Lost in Translation meets War of the Worlds is how first-time director Gareth Edwards described his little-known British sci-fi film Monsters which took the festival circuit by storm earlier this year, finally reaching British shores this month.
Six years ago having discovered the possibility of an alien life form in the solar system, NASA sent off a probe to investigate. Upon re-entering Earth, disaster struck and the probe crashed; infecting half of Mexico with the samples of the suspicious new life that had been gathered.
Cutting to the present day, with the ‘infected zone’ of Mexico still quarantined and both the American and Mexican military tirelessly struggling to keep the creatures at bay from spreading across rest the world, Andrew (Scoot McNairy), a US photojournalist on a job, agrees to escort his boss’s daughter, Samantha ‘Sam’ (Whitney Able), from Mexico, back to America.
A series of complications arise for the pair and the journey to the US border doesn’t pose as easy as planned, forcing Andrew and Sam to brave the infected zone, unaware of what they are going to come across on their way back home.
Gareth Edwards’s bleak dystopian Monsters is the perfect example of pure escapism cinema. Chip thrills and CGI-heavy creatures are too common for Monsters, which draws heavily on the infamous saying ‘less-is-more’ as eerie discomforting sounds of the aliens follow Andrew and Sam’s every footstep.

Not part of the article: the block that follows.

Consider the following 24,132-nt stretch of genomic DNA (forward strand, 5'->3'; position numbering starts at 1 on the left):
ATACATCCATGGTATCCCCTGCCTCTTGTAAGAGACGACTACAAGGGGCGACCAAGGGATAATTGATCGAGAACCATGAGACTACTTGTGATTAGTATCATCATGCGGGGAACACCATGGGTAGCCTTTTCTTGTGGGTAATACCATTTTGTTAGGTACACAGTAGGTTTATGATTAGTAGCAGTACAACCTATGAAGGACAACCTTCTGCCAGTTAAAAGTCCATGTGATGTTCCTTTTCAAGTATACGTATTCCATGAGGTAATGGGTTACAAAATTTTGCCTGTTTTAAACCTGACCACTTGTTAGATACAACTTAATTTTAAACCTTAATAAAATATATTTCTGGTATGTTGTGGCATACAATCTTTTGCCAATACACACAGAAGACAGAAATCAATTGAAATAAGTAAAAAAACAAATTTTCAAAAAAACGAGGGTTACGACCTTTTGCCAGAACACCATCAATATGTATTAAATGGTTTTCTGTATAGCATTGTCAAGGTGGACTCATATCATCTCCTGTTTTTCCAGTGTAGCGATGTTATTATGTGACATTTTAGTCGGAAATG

Sprinkling a little romance into Monsters proves to be a believable mixture for the film, heightened with the underlying and notable chemistry between McNairy and Able that is handled with loving care.
Discussions about mundane things such as if the other has pets seems so important in the circumstances of the dangerous territory Andrew and Sam walk through- there is no guaranty they are going to get out alive, but knowing these little things about there life helps the audience render sympathy for the leads and root for their survival as they cross murky waters and hear tales from their guides about what the aliens.
With the arrival of the penultimate Harry Potter set to hit the big screen in late November, Monsters, will probably suffer the fate of other smaller releases and be at the back of cinema-goers minds, unless word of mouth proves it can make a decent profit – which it certainly should. Gareth Edwards was a born director, with an already distinct style; he is a definite watch for the near future as are McNairy and Able, both breathing life into the understated and played down 70s acting style that has, over the years, been subsided for over the top performances that watch as if dialogue is lifted right off a script.
A strong screenplay reminiscent to last years District 9, believable and most importantly, realistic acting from the virtually unknown McNairy and Able and with surprisingly impressive visuals on its miniscule budget of $15,000, you’ll find it very hard to regret seeing Monsters, a film, for once, worthy of its hype.